strange behaviour at termination time

Fredrik Lundh fredrik at pythonware.com
Mon Jun 28 15:48:56 CEST 1999


Fabien COUTANT <fabien.coutant at steria.fr> wrote:
> Basically there is a base class name that I found bound to None,
> which prevents me to call base methods.
> 
> I tested it with 1.5.1 on Linux and 1.5.2 on Windows. Was working
> fine with 1.4 in Debian/Linux 1.3.1 till I upgraded to Debian 2.1...
> 
> Bug or feature ? Quite annoying if feature...

feature.

1.5.2 does a more aggressive global clean-up when the
interpreter is shut down.  this includes zapping modules
and module globals, and replacing them with references
to None.

> More that it, I discovered during testing that sometimes it is correct
> if I change the base class name !

namespaces are dictionaries.  changing the name may or may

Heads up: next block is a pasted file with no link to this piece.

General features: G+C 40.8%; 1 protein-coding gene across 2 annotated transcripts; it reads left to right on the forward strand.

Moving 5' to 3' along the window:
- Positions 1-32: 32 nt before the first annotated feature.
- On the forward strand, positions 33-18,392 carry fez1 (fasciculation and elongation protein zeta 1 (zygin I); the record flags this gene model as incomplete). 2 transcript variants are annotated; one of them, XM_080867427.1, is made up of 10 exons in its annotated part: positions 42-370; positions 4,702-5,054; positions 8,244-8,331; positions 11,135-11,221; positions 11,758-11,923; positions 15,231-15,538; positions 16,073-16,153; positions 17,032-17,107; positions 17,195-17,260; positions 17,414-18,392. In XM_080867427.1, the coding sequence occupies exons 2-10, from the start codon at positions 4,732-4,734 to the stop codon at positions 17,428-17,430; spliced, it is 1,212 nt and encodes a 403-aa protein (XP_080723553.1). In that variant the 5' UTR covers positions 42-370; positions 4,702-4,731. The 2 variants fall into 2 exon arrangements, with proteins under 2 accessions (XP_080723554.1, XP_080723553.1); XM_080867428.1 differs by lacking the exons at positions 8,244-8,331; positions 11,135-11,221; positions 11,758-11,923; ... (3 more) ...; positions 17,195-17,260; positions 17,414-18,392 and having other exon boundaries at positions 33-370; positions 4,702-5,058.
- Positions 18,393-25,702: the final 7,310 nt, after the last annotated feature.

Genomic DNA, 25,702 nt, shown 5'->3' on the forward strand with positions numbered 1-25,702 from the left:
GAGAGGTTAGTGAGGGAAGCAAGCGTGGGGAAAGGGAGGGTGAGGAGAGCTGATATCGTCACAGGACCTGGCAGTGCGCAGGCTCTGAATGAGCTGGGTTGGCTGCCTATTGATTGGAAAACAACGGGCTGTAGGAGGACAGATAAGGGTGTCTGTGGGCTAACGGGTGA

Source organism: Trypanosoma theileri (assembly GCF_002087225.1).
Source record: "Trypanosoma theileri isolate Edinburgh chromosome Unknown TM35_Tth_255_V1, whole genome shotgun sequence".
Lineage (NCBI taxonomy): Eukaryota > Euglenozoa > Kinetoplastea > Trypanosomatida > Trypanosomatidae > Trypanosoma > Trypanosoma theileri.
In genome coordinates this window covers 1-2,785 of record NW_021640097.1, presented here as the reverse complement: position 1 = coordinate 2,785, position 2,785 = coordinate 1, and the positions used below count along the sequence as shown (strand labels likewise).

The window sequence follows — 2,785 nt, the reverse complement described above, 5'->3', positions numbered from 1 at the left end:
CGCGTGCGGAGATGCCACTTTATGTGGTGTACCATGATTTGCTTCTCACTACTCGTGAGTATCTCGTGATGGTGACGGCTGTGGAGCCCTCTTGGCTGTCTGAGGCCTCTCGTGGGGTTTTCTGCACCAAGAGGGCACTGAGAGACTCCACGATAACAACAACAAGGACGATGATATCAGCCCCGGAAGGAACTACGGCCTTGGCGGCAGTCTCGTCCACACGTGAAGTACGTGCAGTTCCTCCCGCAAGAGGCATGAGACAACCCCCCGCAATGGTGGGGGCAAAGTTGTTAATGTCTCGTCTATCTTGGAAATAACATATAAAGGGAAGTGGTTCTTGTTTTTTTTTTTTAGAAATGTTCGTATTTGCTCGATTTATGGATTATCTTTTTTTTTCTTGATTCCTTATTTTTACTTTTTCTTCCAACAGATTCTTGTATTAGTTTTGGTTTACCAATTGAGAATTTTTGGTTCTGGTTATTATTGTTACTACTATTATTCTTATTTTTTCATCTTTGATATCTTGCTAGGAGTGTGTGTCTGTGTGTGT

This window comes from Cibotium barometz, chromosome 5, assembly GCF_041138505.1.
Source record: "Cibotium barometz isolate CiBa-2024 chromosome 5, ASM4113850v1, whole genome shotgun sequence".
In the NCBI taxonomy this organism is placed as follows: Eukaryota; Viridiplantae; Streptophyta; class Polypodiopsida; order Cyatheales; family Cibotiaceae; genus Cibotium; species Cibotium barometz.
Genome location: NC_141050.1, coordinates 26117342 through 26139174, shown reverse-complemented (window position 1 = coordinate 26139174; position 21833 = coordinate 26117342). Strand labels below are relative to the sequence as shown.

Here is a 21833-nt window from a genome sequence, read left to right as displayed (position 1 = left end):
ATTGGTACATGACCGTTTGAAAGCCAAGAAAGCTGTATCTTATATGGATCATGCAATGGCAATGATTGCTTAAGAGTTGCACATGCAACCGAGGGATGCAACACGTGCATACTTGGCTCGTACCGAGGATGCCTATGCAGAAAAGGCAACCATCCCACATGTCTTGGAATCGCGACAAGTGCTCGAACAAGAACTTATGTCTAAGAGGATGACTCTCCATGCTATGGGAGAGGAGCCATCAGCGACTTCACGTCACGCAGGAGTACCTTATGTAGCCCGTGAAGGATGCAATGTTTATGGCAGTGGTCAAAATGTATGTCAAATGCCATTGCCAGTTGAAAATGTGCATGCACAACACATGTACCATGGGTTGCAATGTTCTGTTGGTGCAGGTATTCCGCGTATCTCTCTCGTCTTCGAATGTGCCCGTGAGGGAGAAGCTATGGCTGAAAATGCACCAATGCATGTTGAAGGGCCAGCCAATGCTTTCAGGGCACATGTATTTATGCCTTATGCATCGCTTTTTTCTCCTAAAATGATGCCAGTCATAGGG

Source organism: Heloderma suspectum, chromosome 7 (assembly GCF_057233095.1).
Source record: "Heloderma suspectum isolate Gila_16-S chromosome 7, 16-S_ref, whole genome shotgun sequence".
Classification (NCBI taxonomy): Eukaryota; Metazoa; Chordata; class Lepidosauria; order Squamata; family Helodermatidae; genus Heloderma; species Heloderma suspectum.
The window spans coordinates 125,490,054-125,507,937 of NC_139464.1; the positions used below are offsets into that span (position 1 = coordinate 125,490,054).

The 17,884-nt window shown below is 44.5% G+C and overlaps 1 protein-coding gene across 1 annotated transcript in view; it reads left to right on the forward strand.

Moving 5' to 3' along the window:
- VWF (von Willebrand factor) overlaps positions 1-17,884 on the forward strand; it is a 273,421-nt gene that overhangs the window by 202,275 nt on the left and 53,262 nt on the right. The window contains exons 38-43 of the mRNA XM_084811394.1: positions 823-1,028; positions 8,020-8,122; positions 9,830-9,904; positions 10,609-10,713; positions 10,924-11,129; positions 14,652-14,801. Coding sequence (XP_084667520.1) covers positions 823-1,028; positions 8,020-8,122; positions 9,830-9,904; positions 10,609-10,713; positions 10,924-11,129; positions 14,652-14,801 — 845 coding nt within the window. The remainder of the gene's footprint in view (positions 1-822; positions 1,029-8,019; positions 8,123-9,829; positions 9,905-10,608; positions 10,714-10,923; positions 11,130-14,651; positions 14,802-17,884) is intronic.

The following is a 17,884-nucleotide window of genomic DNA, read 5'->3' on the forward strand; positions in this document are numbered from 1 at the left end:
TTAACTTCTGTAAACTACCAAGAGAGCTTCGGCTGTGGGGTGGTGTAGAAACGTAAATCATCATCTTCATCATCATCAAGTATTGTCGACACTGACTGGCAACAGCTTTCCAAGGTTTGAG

not change the clean-up order...

> Here is sample code to show it:
> 
> ----------------------------------
> class A :
>     def __del__ (self) :
>         print "A.__del__", self
> 
> class B (A) :
>     def __del__ (self) :
>         print "B.__del__", self, A
>         # can't do A.__del__ (self) for example
> 
> x = A ()
> y = B ()
> ----------------------------------
> 
> In this configuration it should show ok.
> If you change the name of the first class from A to X everywhere
> then X is bound to None in B.__del__ !!!

the only reasonable way to get around this is to explicitly
bind all the names you want in your destructor:

>     def __del__ (self, A=A) :
>         print "B.__del__", self, A
>         A.__del__(self)

(btw, 1.4 probably didn't call B's destructor at all...)

</F>





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